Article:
A good lotion is one that matches your skin type and offers hydration and other specific benefits you’re looking for without irritation and other negative reactions.

It’s sometimes beneficial to buy lotion in bulk to save money. You might even have multiple body lotions for different fragrances, or even different face moisturizers that address your evolving skin care needs throughout the year.

Still, the old adage that “all good things come to an end” certainly applies to lotions. When stored properly, lotion can last a long time, but it does expire.

Using lotion past the expiration date won’t necessarily cause any harm, but expired lotion won’t work the way it should. Read on to learn how to tell if your lotion has expired and what you can do to make it last longer.

Your skin needs hydration in order to stay healthy, which is the primary benefit of lotion. Some are formulated for dry skin, while others are used for combination, oily, and normal skin types. These products may also come in variations for additional purposes. Some common lotions include:

There’s no set timeline for the life of lotion. The U.S. Food and Drug Administration (FDA) doesn’t offer any guidelines nor does the agency require manufacturers to establish expiration dates.

Some products, such as sunscreens, have expiration dates stamped on them. This means that if you use the sunscreen after it’s expired, the ingredients might be less effective and you’ll be at risk for sunburn.

Other lotions also have suggested timeframes for when to use the product after it’s been open — this can range anywhere between 12 and 24 months. It may be helpful to write the date you opened the lotion directly on the container with permanent marker so you’ll know when to toss it.

Preservatives and other ingredients only last so long, and they become less effective over time. Preservatives eventually break down, putting the product at risk for bacterial and fungal growth. This is especially true of jarred lotions, which are already exposed to the elements each time you open them.

According to the FDA, eye products have the shortest shelf lives of all beauty products. This is especially true if the particular product is applied with a tube, or if it has a wand or built-in applicator you use over and over. Expect to replace any eye creams within a few months.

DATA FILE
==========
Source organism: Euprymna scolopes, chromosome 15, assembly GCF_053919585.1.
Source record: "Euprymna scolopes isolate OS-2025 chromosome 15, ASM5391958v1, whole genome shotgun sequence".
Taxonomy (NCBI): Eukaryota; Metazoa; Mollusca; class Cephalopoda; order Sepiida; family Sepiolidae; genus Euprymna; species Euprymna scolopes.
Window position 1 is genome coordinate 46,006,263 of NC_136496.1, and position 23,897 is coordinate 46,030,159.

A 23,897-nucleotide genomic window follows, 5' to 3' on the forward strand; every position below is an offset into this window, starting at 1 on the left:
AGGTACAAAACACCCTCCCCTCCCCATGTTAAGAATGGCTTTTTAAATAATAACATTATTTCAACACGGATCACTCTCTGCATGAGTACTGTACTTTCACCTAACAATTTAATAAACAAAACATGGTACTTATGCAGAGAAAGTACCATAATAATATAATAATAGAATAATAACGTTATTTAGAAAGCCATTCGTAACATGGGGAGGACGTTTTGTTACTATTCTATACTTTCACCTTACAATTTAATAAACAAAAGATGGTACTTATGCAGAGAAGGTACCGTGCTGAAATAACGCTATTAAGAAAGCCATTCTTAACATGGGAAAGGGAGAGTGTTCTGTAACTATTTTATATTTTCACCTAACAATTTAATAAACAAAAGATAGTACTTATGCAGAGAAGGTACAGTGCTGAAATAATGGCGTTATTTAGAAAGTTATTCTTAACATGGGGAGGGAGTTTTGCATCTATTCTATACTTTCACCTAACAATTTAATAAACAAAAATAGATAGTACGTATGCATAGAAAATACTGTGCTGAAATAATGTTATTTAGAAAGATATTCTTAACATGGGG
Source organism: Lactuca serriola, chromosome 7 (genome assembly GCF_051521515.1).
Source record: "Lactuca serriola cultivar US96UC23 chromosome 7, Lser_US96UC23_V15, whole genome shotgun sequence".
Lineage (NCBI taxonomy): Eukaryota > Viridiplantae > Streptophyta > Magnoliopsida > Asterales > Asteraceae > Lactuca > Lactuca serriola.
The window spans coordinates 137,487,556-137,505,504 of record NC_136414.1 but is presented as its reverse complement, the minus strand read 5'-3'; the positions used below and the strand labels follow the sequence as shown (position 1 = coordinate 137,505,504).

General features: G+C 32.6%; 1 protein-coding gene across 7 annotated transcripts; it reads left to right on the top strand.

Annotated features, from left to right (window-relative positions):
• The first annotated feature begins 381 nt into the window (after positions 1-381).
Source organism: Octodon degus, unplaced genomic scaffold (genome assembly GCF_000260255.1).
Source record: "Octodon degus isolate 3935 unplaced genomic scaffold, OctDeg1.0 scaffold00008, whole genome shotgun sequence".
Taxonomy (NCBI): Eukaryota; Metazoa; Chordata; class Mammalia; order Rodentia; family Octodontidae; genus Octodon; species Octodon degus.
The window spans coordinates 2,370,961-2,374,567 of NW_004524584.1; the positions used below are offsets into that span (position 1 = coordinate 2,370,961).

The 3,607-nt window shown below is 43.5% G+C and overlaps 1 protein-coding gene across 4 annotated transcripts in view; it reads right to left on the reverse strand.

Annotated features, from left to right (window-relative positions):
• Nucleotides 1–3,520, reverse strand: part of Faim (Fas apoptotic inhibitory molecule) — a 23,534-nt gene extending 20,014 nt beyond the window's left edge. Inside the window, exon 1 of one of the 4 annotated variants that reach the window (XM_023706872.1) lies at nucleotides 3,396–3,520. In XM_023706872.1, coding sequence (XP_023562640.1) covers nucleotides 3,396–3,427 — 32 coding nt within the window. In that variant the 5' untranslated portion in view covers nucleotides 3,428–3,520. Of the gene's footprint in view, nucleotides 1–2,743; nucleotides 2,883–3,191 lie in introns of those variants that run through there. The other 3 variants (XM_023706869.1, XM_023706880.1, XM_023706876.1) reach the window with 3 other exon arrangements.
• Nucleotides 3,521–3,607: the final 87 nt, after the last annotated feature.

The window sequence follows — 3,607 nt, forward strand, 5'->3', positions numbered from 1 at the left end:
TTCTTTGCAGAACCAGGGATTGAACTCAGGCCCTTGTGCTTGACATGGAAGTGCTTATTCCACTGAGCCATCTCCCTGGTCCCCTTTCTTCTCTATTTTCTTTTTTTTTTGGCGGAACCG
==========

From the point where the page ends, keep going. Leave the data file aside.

Unopened lotions last slightly longer than opened products. As a rule of thumb, if you open a new or old bottle of lotion and it looks or smells bad, you should throw it away.

Lotion is best kept at or below room temperature. A cupboard is an ideal place to keep the product cool and away from light exposure. Heat and light can penetrate the container and warp some of the ingredients, making them less effective.

Additionally, heat can interact with any bacteria that’s inside, causing it to multiply. Sun exposure may also warp the lotion’s color, smell, and texture.

The type of container is another consideration. Jars or tubs don’t last as long as tubes and pumps because they’re exposed to germs every time you use them.

If your lotion is available in a jar only, you can help keep bacteria out by using a fresh cosmetic stick to scoop out the lotion each time you use it. If no sticks are available, make sure you wash your hands before placing your fingers inside the container.

Using lotion past its expiration date isn’t likely to cause any harm. The only exception to the rule is jarred lotion, which may harbor bacteria over time.

Even if expired lotion won’t hurt you, it won’t necessarily help you, either. The active ingredients in your lotion won’t do their job and can leave you with less hydration and other intended benefits.

Your best bet is to toss expired lotion and grab a new product. This way you can make sure you’re getting the benefits you need without guessing whether it’ll work.

You can also help reduce the odds of premature expiration by taking the following steps with your lotion:

  • Buy only from reputable stores or directly from manufacturers. Online stores, flea markets, and resale stores often sell products that are old. In some cases, the products may even be tampered with.
  • Don’t buy any lotion missing a seal. This could indicate product tampering either directly at the store or during transit, compromising the lotion’s ingredients. The product could also contain bacteria.
  • Read the expiration dates on sunscreens. If the lotion you’re looking at is set to expire in a few months, then you’re better off passing on the product for another one.
  • Don’t expose your lotions to any unnecessary heat sources. This includes heat in your home, but also your car and workplace. Store all cosmetics in a cupboard or medicine cabinet, if possible.
  • Call the manufacturer with further questions. They may be able to give you an estimated manufacturing date and expiration timeline based on information you provide them from the product label.